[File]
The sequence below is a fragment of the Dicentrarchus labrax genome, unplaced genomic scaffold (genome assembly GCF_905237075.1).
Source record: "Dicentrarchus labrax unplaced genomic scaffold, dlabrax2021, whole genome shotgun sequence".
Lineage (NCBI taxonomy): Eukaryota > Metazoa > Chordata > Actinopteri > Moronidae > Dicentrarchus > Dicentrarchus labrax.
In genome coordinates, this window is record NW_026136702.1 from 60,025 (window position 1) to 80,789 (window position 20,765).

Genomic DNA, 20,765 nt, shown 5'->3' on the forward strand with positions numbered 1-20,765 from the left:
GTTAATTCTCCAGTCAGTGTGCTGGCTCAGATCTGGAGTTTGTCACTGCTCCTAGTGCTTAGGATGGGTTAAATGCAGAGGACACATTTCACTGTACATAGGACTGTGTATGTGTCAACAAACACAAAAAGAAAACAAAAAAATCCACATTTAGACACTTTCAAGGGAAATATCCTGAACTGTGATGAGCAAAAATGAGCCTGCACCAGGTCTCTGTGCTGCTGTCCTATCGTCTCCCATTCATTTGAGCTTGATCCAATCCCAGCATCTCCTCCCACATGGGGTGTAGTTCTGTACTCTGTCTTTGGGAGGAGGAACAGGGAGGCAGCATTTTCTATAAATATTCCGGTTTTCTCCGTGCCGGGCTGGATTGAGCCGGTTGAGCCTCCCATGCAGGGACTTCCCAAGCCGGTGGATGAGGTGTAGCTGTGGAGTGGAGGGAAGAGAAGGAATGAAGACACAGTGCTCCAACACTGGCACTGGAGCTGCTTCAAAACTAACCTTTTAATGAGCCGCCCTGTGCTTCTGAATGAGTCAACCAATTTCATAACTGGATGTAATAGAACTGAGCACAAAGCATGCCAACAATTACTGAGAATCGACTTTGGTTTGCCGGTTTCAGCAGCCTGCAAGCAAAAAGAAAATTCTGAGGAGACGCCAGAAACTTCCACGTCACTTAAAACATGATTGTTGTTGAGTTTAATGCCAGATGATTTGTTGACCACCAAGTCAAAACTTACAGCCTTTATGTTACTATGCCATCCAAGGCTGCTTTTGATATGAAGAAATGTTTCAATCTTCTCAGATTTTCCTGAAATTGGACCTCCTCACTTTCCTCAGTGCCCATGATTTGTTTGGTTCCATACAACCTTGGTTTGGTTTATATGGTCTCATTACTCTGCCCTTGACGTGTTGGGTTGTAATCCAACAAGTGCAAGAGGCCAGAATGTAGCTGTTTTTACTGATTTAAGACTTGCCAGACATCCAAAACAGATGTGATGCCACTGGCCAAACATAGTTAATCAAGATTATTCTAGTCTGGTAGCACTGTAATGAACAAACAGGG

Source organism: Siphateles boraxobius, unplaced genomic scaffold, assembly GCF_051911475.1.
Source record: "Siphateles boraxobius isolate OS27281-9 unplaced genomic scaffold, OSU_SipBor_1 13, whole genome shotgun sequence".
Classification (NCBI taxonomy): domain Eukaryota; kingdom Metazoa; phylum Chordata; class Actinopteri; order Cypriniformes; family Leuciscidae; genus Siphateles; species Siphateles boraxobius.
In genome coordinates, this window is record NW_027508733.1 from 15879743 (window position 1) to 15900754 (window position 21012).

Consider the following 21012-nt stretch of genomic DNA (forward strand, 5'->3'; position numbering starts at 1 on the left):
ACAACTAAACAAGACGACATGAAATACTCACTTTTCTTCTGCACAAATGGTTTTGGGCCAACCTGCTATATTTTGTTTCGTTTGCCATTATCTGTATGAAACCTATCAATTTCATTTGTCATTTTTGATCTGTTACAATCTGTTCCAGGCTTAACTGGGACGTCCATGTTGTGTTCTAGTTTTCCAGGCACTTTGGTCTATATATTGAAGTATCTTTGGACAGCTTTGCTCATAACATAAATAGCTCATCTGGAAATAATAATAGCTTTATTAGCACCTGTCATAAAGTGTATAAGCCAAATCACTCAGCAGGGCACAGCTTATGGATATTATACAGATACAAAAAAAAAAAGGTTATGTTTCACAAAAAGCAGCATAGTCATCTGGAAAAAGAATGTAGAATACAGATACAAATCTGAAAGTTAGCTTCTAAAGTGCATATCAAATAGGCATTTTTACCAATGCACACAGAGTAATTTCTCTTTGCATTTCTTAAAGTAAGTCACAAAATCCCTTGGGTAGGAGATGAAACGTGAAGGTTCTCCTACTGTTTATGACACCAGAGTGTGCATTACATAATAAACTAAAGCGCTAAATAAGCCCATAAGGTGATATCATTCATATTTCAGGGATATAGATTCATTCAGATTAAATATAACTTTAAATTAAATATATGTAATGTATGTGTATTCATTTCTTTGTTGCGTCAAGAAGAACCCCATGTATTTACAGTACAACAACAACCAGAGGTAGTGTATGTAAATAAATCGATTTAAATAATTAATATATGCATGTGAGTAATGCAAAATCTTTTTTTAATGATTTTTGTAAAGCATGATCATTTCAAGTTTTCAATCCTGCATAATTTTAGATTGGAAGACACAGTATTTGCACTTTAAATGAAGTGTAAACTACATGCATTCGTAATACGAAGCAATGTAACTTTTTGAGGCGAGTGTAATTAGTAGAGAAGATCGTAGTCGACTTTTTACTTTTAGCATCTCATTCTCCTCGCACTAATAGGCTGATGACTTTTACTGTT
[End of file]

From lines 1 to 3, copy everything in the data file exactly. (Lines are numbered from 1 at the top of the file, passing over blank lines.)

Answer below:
The sequence below is a fragment of the Dicentrarchus labrax genome, unplaced genomic scaffold (genome assembly GCF_905237075.1).
Source record: "Dicentrarchus labrax unplaced genomic scaffold, dlabrax2021, whole genome shotgun sequence".
Lineage (NCBI taxonomy): Eukaryota > Metazoa > Chordata > Actinopteri > Moronidae > Dicentrarchus > Dicentrarchus labrax.